negotiate the event within their everyday encounters in a way that maintains civility and the possibility of an ongoing commitment to relations. This is the ‘intimate’ reconstruction of (geo)political subjectivities both in the light of state
‘Everyday Diplomacy’ in Field Relations during the Russia-Ukraine Conflict
service-oriented utopic model to one of machine-interfaced interactions and profuse data management. (In)civilities Finally, expanded health rules and regulations for flying due to the pandemic are also making air travel a more stressful
Stuart Hampshire and the Normality of Conflict
By way of an engagement with the thought of Stuart Hampshire and his account of the ‘normality of conflict’, this article articulates a novel distinction between two models of value pluralism. The first model identifies social and political conflict as the consequence of pluralism, whereas the second identifies pluralism as the consequence of social and political conflict. Failure to recognise this distinction leads to confusion about the implications of value pluralism for contemporary public ethics. The article illustrates this by considering the case of toleration. It contends that Hampshire’s model of pluralism offers a new perspective on the problem of toleration and illuminates a new way of thinking about the accommodation of diversity as ‘civility within conflict’.
State of the Art
global conceptual history of civility. 56 The age-old, distinction-generating notion of civility became, over the course of the nineteenth century, linked to progress and hence temporalized in the sense of a competitive race. 57 Rochona Majumdar
This article examines The Word of Faith, one of the largest congregations of "modern" charismatic Christians in post-Soviet Lithuania. The ethnographic focus is on the church's extensive network of trust, altruistic exchange, and sociability, known as bendravimas. These networks are theorized as a kind of civil society that allows its members to claim "ethical distinction" and enables them to take a critical stance toward the surrounding social milieu, perceived to be in moral disarray. The Word of Faith is discussed in relation to the national Catholic Church (its principal religious rival) and vis-à-vis broader Lithuanian society. The article suggests that it is concrete everyday practices deemed to be moral and civil, rather than abstract Christian precepts, that motivate Word of Faith believers to be "good people." It is also argued that such practices constitute important means for engendering and reproducing the charisma of this "modern" evangelical congregation.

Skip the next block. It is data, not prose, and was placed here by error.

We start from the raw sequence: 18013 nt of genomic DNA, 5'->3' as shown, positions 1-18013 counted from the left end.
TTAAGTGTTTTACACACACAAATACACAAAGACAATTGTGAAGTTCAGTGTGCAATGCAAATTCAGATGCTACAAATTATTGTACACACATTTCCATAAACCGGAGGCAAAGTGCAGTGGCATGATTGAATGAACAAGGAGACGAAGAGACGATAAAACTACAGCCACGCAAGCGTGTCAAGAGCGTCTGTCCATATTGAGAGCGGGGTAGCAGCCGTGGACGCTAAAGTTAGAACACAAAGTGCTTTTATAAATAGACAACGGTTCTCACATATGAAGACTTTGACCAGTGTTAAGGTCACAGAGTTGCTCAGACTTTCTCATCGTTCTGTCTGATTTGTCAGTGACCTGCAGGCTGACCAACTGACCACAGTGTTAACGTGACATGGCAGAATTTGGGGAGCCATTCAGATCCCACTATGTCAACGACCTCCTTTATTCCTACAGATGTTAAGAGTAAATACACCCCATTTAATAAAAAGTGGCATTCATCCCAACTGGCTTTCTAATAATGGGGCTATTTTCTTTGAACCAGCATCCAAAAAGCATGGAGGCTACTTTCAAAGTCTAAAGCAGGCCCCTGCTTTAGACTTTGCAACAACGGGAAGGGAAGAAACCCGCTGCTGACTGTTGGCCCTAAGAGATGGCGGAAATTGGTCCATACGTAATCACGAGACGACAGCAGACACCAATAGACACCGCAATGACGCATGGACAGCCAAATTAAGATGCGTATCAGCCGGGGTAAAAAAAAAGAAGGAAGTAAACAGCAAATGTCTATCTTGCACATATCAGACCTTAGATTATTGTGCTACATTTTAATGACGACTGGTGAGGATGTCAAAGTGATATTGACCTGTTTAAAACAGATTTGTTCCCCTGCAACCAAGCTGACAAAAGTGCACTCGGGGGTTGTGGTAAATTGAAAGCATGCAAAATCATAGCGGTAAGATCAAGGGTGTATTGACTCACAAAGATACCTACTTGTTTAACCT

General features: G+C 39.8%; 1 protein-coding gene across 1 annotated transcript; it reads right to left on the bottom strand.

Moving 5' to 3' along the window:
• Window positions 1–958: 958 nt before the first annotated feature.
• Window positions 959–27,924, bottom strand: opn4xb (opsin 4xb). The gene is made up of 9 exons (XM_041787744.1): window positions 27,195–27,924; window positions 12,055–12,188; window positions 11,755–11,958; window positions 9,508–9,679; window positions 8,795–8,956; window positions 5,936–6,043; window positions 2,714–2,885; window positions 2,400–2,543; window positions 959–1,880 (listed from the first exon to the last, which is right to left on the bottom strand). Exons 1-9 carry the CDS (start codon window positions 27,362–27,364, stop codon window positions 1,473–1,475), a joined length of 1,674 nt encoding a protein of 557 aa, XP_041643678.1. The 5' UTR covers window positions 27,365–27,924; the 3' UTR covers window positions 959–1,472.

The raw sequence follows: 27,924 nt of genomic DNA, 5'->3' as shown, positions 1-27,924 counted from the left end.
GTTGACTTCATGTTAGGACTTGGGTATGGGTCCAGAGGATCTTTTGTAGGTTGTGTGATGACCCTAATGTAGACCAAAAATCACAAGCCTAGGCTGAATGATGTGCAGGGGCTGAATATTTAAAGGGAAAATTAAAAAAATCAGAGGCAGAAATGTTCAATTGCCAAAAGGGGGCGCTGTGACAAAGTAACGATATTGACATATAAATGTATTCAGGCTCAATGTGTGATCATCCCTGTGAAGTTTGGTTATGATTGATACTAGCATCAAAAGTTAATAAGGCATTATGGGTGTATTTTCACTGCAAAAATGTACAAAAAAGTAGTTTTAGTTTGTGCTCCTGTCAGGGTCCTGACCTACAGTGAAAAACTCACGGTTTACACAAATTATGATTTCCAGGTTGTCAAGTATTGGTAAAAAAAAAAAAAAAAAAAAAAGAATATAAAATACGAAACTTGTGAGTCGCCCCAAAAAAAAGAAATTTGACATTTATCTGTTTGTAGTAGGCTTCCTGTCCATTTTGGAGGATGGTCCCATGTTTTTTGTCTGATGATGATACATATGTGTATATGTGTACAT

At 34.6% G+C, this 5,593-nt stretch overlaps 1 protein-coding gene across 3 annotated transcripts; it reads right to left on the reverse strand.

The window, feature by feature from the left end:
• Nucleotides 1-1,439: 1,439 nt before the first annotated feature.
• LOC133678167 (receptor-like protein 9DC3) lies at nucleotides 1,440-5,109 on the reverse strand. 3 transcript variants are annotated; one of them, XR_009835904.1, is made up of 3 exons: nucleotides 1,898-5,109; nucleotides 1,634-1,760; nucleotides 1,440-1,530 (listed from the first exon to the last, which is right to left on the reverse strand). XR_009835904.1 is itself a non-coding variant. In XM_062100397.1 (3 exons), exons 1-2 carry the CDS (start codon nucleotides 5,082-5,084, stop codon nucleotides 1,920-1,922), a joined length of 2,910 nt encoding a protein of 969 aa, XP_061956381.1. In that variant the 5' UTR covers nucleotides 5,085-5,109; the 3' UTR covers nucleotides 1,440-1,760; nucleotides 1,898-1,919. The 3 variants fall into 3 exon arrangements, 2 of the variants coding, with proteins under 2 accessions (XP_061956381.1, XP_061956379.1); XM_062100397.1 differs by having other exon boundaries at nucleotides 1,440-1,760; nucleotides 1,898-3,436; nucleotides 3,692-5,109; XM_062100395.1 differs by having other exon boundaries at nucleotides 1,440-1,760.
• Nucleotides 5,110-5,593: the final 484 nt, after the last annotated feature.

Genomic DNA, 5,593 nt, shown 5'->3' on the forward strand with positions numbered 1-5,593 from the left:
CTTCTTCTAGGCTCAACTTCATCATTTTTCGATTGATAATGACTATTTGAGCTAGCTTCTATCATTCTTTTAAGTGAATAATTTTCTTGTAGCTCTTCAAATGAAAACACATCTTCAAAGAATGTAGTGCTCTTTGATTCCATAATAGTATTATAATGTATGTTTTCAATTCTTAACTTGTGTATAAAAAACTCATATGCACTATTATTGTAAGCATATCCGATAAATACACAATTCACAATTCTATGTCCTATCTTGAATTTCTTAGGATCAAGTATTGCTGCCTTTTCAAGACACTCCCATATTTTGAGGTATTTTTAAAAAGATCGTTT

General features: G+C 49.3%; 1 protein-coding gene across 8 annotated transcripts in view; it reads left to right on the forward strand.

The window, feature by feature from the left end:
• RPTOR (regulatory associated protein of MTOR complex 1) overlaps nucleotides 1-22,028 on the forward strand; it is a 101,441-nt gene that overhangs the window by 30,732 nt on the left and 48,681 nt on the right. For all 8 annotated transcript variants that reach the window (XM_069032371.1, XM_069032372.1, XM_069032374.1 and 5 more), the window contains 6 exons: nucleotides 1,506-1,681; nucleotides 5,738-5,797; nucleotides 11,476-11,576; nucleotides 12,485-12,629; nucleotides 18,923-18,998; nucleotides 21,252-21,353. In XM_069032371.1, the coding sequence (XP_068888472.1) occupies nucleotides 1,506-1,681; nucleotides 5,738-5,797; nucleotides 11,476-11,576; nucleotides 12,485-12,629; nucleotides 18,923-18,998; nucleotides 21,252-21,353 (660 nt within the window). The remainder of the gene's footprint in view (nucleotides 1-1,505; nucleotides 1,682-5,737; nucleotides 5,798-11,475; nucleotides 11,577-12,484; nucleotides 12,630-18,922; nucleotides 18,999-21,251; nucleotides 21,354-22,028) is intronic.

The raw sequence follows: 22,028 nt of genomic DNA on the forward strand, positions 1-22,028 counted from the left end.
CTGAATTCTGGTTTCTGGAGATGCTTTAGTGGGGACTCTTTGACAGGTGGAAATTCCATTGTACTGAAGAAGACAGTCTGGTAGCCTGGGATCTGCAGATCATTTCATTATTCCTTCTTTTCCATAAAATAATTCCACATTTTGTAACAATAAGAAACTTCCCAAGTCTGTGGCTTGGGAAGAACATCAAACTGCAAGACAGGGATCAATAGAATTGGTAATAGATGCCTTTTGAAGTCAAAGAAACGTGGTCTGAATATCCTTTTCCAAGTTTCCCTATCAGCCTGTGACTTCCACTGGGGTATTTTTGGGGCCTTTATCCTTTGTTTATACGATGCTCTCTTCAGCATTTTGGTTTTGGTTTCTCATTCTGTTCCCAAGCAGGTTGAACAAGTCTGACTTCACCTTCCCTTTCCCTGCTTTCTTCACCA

A Religious yet Public Case for Welcoming Refugees
identity, the pope appealed to values of justice, civility, and solidarity ( Francis 2017 ), relying heavily on Christian doctrine and Catholic social teaching to justify the duty to welcome refugees. The pope does not usually engage in political debates
Adeel Hamza and John Gannon
struggle. Finally, then, and perhaps what matters most, his essay operates as an argument revealing how the social category of ‘race’ is not a category that denotes civility, but a system of categorization that stems from an analysis he deems ‘wanton’. This
Sienna R. Craig
We walked the spine of Montparnasse searching for Durkheim’s grave. Winter sun pinned us to sky, illuminating turrets and spires: ornate edges of civility in this city of sensuality and light.
“Intellectual life is a kind of combat,” wrote Fernand Braudel. I see no reason why historians, who happen to study early-modern civility, should behave like courtiers toward each other. But in point of fact, I do not describe Professor Chartier as a member of a terrible “sect.” The term “sect” appears only in a quotation from Zygmunt Bauman. And readers will observe that what Bauman and I are both getting at is the need to be critical of the process of canonization that has been at work in Elias’s case.
This article challenges the common presentation of the medieval street as a mud- and muck-filled cesspit. Using the television episode “Medieval London” of the Filthy Cities series aired by BBC Two in 2011 as a springboard, I discuss the realities of medieval waste management and modern conceptions of it. Through an examination of historical records from London, I show that the early fourteenth-century medieval street was not nearly as filthy as portrayed in Filthy Cities. Rather than being based on medieval evidence, our notion of the dirty medieval city is built on modern ideas of civility and scientific progress. Interpretations like that in Filthy Cities reflect more on our modern condition than the medieval one. The constructed dichotomy of medieval filth versus modern cleanliness obscures our contemporary waste problems and reinforces a physical and mental distance from our own waste.